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Master program Physics (Applied and Engineering Physics)

Discover the amazing power of physics through its applications! Learn all about lasers, super strong magnets, solar cells, biosensors and more.

Kienberger Lab
Applied and Engineering Physics Master student at state-of-the–art ultrafast laser: investigation of ultrafast processes in atomes, molecules and solids will advance material science, information technology, solar energy harvesting, and bio-medical applications. Foto: TUM.PH Kienberger Lab.

The Master's degree program in Physics (Applied and Engineering Physics) is a two-year international graduate program, designed to give students an insight into current research trends and new developments in modern physics.

Flyer "Master’s in Applied and Engineering Physics at TUM Physics Department" (PDF)

Specialization Areas

Students can specialize in one or more areas of their choice:

  • Applied solid state physics -- including topics such as magnetism, semiconductor physics, applied superconductivity, spin electronics
  • Energy sciences -- including topics such as fuel cells, energy conversion, reactor physics and nuclear technology, nonlinear dynamics and complex systems, renewable energy.
  • Experimental techniques and numerical methods - including topics such as physics with neutrons, modern x-ray physics, advanced materials analysis with synchroton radiation, magnetic measurement methods.
  • High energy physics -- including topics such as particle detectors, particle physics with highest energy particle colliders, computational physics, data analysis and Monte Carlo methods.
  • Medical engineering -- including topics such as image processing in physics, biomedical physics.
  • Nanosciences -- including topics such as nanosystems, nanomaterials, nanostructured soft materials, surface and nanoscale science.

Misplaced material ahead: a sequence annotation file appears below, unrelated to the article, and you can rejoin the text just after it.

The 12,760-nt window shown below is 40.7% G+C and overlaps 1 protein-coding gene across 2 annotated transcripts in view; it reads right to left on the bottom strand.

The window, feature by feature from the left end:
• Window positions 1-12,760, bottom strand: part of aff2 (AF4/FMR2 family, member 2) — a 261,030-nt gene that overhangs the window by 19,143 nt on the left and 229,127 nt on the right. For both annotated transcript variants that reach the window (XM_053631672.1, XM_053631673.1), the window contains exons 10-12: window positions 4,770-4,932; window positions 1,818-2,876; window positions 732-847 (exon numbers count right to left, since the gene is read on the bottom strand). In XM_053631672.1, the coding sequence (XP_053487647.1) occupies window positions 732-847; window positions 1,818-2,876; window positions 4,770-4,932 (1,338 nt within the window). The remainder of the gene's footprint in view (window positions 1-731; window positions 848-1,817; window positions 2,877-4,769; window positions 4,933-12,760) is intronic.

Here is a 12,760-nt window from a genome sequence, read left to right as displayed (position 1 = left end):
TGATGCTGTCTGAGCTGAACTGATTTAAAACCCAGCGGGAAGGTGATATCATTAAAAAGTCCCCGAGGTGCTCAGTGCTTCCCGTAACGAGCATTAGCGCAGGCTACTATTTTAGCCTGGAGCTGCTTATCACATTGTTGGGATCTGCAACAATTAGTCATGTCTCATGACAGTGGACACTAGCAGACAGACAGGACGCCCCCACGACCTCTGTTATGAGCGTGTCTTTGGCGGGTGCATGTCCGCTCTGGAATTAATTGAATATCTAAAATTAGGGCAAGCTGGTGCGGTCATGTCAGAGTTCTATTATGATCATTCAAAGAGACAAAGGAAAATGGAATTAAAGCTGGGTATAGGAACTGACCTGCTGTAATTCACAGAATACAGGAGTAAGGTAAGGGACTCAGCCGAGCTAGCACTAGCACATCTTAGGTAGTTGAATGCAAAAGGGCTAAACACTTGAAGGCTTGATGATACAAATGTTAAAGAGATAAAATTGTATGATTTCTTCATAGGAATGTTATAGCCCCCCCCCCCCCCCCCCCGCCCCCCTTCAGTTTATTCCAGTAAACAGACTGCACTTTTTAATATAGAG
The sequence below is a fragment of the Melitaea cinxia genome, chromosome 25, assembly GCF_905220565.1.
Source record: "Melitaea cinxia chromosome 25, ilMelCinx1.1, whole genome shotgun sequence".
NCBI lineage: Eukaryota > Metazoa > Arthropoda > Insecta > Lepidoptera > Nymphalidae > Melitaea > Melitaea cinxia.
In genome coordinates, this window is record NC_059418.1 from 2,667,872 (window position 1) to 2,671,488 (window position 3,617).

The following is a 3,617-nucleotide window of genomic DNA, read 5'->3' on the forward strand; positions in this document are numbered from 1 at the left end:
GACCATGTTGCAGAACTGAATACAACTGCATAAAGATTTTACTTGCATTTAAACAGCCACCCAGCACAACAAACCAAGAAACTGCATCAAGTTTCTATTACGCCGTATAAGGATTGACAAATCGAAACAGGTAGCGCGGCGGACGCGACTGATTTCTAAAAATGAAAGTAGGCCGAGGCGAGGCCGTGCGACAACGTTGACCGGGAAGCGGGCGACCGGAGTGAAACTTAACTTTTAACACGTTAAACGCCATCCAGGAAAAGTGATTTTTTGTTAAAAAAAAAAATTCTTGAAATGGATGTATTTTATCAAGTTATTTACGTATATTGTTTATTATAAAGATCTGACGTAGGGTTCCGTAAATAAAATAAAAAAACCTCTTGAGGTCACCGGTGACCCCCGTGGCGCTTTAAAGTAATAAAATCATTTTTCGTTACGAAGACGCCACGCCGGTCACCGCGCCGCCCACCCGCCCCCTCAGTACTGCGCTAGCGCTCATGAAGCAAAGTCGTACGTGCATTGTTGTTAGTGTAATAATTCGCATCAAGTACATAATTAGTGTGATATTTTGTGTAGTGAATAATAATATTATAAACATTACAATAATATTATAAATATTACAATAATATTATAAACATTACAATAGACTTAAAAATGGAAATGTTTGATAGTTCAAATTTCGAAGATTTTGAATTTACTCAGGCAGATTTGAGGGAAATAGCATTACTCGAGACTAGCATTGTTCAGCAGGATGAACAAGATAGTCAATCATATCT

• Plasma physics -- including topics such as plasma physics, fusion research, kinetic plasma physics, magneto hydrodynamics, turbulence in neutral fluids and plasmas.
  • Soft matter science -- including topics such as polymer physics, nanostructured soft materials.
  • Science of light -- including topics such as quantum optics, ultrafast physics and attosecond science, various light sources from infrared to X-rays, optoelectronics, ultra cold quantum gases.

A mentor can give you advice in choosing the specific courses. If you are interested in a given research area, it may be helpful to choose a mentor working in it (e.g. see the lecturers of the courses).

Typical Study Program

The study program of the first year of studies can be organized individually. The following study programs show examples of how the first year of the Master's degree program Applied and Engineering Physics could look like.

Applied Solid State Physics

Theoretical Physics
PH1007 Continuum MechanicsWS10
Special Courses
PH2033 MagnetismWS5
PH2155 Semiconductor PhysicsWS10
PH2157 Applied Superconductivity: Josephson Effects, Superconducting Electronics and Superconducting Quantum CircuitsSS10
PH2034 Spin ElectronicsSS5
Student Seminar, Advanced Lab Course and Non-Physics Elective Courses
Counseling by mentor4 + 6 + 8


Soft Matter Science

Theoretical Physics
PH1007 Continuum MechanicsWS10
Special Courses
PH2046 Polymer Physics 1WS5
PH2048 Nanostructured Soft Materials 1WS5
PH2053 Physics with Neutrons 1: FundamentalsWS5
PH2047 Polymer Physics 2SS5
PH2049 Nanostructured Soft Materials 2SS5
PH2182 Modern X-Ray PhysicsWS/SS5
PH2054 Physics with Neutrons 2: ApplicationsSS5
Student Seminar, Advanced Lab Course and Non-Physics Elective Courses
Counseling by mentor4 + 6 + 8

Individual Curriculum

Theoretical Physics
Catalog, counseling by mentor WS10
Special Courses
Catalog, counseling by mentor  30
Student Seminar
Catalog, counseling by mentor 4
Advanced Lab Course
Catalog, counseling by mentor 4
Non-Physics Elective Courses
Catalog, counseling by mentor 8

Direct Track into the Ph. D. program

Talented students can continue the Master's research phase seamlessly with a doctoral project, speeding up their academic career. Already during their research phase these students may join the Department Graduate Center Physics and participate in the program of TUM Graduate School.

The "Direct Track" combines the advantages of the traditional model with the speed of a "Fast Track" – without the disadvantages like a (formally) missing Master’s degree.

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